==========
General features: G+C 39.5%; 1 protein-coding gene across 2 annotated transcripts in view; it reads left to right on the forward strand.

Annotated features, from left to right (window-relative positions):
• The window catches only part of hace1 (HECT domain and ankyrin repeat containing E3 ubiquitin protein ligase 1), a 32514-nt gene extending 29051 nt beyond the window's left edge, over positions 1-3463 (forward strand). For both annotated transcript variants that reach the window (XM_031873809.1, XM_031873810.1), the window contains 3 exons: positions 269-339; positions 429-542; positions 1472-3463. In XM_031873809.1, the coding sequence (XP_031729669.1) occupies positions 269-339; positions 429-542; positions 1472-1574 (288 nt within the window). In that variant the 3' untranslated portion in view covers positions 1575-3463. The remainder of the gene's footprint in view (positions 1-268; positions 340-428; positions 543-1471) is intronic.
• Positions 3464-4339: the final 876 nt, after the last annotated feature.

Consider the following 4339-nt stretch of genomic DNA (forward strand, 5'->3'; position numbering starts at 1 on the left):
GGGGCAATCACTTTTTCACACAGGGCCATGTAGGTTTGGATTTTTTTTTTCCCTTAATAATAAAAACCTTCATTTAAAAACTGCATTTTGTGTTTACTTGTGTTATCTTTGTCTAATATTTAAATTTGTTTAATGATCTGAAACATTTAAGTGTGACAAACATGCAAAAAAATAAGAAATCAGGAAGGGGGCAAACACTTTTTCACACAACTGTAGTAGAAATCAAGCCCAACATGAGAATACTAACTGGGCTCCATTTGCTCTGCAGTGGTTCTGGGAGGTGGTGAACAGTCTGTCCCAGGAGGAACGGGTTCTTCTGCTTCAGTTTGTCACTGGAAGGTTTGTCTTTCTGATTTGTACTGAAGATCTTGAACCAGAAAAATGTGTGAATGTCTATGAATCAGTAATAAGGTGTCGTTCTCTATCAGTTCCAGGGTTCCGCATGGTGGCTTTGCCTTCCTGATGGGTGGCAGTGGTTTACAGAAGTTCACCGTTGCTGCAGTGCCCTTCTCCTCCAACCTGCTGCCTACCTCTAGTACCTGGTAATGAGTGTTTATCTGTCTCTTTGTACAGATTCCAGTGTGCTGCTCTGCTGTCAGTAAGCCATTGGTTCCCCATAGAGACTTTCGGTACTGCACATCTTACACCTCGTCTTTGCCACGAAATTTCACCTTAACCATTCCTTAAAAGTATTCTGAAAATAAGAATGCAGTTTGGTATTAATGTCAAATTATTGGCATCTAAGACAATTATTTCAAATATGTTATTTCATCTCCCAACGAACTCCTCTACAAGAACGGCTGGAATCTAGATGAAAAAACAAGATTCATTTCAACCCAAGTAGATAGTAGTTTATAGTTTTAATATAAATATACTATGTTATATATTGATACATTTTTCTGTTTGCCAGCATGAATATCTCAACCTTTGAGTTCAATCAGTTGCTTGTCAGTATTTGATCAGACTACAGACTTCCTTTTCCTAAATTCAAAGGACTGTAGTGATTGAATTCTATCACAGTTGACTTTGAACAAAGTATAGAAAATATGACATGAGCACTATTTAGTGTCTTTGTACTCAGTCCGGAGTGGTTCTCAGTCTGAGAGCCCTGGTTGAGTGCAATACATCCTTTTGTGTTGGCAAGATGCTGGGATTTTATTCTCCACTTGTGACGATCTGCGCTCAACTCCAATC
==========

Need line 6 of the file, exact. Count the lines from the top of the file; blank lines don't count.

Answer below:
GGGGCAATCACTTTTTCACACAGGGCCATGTAGGTTTGGATTTTTTTTTTCCCTTAATAATAAAAACCTTCATTTAAAAACTGCATTTTGTGTTTACTTGTGTTATCTTTGTCTAATATTTAAATTTGTTTAATGATCTGAAACATTTAAGTGTGACAAACATGCAAAAAAATAAGAAATCAGGAAGGGGGCAAACACTTTTTCACACAACTGTAGTAGAAATCAAGCCCAACATGAGAATACTAACTGGGCTCCATTTGCTCTGCAGTGGTTCTGGGAGGTGGTGAACAGTCTGTCCCAGGAGGAACGGGTTCTTCTGCTTCAGTTTGTCACTGGAAGGTTTGTCTTTCTGATTTGTACTGAAGATCTTGAACCAGAAAAATGTGTGAATGTCTATGAATCAGTAATAAGGTGTCGTTCTCTATCAGTTCCAGGGTTCCGCATGGTGGCTTTGCCTTCCTGATGGGTGGCAGTGGTTTACAGAAGTTCACCGTTGCTGCAGTGCCCTTCTCCTCCAACCTGCTGCCTACCTCTAGTACCTGGTAATGAGTGTTTATCTGTCTCTTTGTACAGATTCCAGTGTGCTGCTCTGCTGTCAGTAAGCCATTGGTTCCCCATAGAGACTTTCGGTACTGCACATCTTACACCTCGTCTTTGCCACGAAATTTCACCTTAACCATTCCTTAAAAGTATTCTGAAAATAAGAATGCAGTTTGGTATTAATGTCAAATTATTGGCATCTAAGACAATTATTTCAAATATGTTATTTCATCTCCCAACGAACTCCTCTACAAGAACGGCTGGAATCTAGATGAAAAAACAAGATTCATTTCAACCCAAGTAGATAGTAGTTTATAGTTTTAATATAAATATACTATGTTATATATTGATACATTTTTCTGTTTGCCAGCATGAATATCTCAACCTTTGAGTTCAATCAGTTGCTTGTCAGTATTTGATCAGACTACAGACTTCCTTTTCCTAAATTCAAAGGACTGTAGTGATTGAATTCTATCACAGTTGACTTTGAACAAAGTATAGAAAATATGACATGAGCACTATTTAGTGTCTTTGTACTCAGTCCGGAGTGGTTCTCAGTCTGAGAGCCCTGGTTGAGTGCAATACATCCTTTTGTGTTGGCAAGATGCTGGGATTTTATTCTCCACTTGTGACGATCTGCGCTCAACTCCAATC